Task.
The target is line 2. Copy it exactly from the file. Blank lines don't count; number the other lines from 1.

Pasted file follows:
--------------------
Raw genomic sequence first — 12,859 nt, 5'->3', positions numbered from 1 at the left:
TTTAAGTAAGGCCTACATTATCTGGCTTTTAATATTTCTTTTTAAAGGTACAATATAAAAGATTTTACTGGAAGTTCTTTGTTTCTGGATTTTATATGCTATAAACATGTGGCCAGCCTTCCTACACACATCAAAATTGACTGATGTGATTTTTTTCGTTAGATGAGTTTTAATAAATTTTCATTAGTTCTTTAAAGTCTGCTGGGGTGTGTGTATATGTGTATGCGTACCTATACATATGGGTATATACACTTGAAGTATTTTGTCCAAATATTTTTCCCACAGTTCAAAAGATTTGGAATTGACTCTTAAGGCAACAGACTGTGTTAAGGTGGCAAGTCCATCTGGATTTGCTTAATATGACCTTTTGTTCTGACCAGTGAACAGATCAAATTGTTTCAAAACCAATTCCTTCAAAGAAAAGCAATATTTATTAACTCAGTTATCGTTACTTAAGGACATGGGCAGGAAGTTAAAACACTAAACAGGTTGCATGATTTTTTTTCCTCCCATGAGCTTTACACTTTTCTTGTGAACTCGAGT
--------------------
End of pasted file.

TTTAAGTAAGGCCTACATTATCTGGCTTTTAATATTTCTTTTTAAAGGTACAATATAAAAGATTTTACTGGAAGTTCTTTGTTTCTGGATTTTATATGCTATAAACATGTGGCCAGCCTTCCTACACACATCAAAATTGACTGATGTGATTTTTTTCGTTAGATGAGTTTTAATAAATTTTCATTAGTTCTTTAAAGTCTGCTGGGGTGTGTGTATATGTGTATGCGTACCTATACATATGGGTATATACACTTGAAGTATTTTGTCCAAATATTTTTCCCACAGTTCAAAAGATTTGGAATTGACTCTTAAGGCAACAGACTGTGTTAAGGTGGCAAGTCCATCTGGATTTGCTTAATATGACCTTTTGTTCTGACCAGTGAACAGATCAAATTGTTTCAAAACCAATTCCTTCAAAGAAAAGCAATATTTATTAACTCAGTTATCGTTACTTAAGGACATGGGCAGGAAGTTAAAACACTAAACAGGTTGCATGATTTTTTTTCCTCCCATGAGCTTTACACTTTTCTTGTGAACTCGAGT